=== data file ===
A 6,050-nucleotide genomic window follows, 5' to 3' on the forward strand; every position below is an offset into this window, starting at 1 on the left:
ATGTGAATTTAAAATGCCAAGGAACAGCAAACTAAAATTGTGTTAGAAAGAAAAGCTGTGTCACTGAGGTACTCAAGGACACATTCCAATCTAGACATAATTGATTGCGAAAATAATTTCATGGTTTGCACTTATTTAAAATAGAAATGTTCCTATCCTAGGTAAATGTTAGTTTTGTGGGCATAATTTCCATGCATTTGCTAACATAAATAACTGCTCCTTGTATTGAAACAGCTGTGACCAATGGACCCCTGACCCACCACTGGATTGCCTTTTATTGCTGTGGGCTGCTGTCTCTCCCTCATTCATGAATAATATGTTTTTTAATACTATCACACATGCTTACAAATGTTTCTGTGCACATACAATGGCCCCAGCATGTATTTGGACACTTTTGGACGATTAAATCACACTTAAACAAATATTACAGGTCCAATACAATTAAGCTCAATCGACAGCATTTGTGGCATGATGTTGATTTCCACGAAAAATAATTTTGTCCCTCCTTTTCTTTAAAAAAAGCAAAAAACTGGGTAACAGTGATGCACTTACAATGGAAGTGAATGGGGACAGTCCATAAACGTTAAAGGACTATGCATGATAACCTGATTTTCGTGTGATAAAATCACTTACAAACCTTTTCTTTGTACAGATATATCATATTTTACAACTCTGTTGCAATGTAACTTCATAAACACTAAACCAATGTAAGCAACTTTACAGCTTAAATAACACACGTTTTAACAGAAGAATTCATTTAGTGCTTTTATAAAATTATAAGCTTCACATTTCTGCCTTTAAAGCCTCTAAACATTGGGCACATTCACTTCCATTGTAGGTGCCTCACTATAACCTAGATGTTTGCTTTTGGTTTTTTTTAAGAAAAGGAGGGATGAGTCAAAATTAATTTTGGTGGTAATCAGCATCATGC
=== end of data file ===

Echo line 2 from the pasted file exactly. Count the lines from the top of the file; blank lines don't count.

ATGTGAATTTAAAATGCCAAGGAACAGCAAACTAAAATTGTGTTAGAAAGAAAAGCTGTGTCACTGAGGTACTCAAGGACACATTCCAATCTAGACATAATTGATTGCGAAAATAATTTCATGGTTTGCACTTATTTAAAATAGAAATGTTCCTATCCTAGGTAAATGTTAGTTTTGTGGGCATAATTTCCATGCATTTGCTAACATAAATAACTGCTCCTTGTATTGAAACAGCTGTGACCAATGGACCCCTGACCCACCACTGGATTGCCTTTTATTGCTGTGGGCTGCTGTCTCTCCCTCATTCATGAATAATATGTTTTTTAATACTATCACACATGCTTACAAATGTTTCTGTGCACATACAATGGCCCCAGCATGTATTTGGACACTTTTGGACGATTAAATCACACTTAAACAAATATTACAGGTCCAATACAATTAAGCTCAATCGACAGCATTTGTGGCATGATGTTGATTTCCACGAAAAATAATTTTGTCCCTCCTTTTCTTTAAAAAAAGCAAAAAACTGGGTAACAGTGATGCACTTACAATGGAAGTGAATGGGGACAGTCCATAAACGTTAAAGGACTATGCATGATAACCTGATTTTCGTGTGATAAAATCACTTACAAACCTTTTCTTTGTACAGATATATCATATTTTACAACTCTGTTGCAATGTAACTTCATAAACACTAAACCAATGTAAGCAACTTTACAGCTTAAATAACACACGTTTTAACAGAAGAATTCATTTAGTGCTTTTATAAAATTATAAGCTTCACATTTCTGCCTTTAAAGCCTCTAAACATTGGGCACATTCACTTCCATTGTAGGTGCCTCACTATAACCTAGATGTTTGCTTTTGGTTTTTTTTAAGAAAAGGAGGGATGAGTCAAAATTAATTTTGGTGGTAATCAGCATCATGC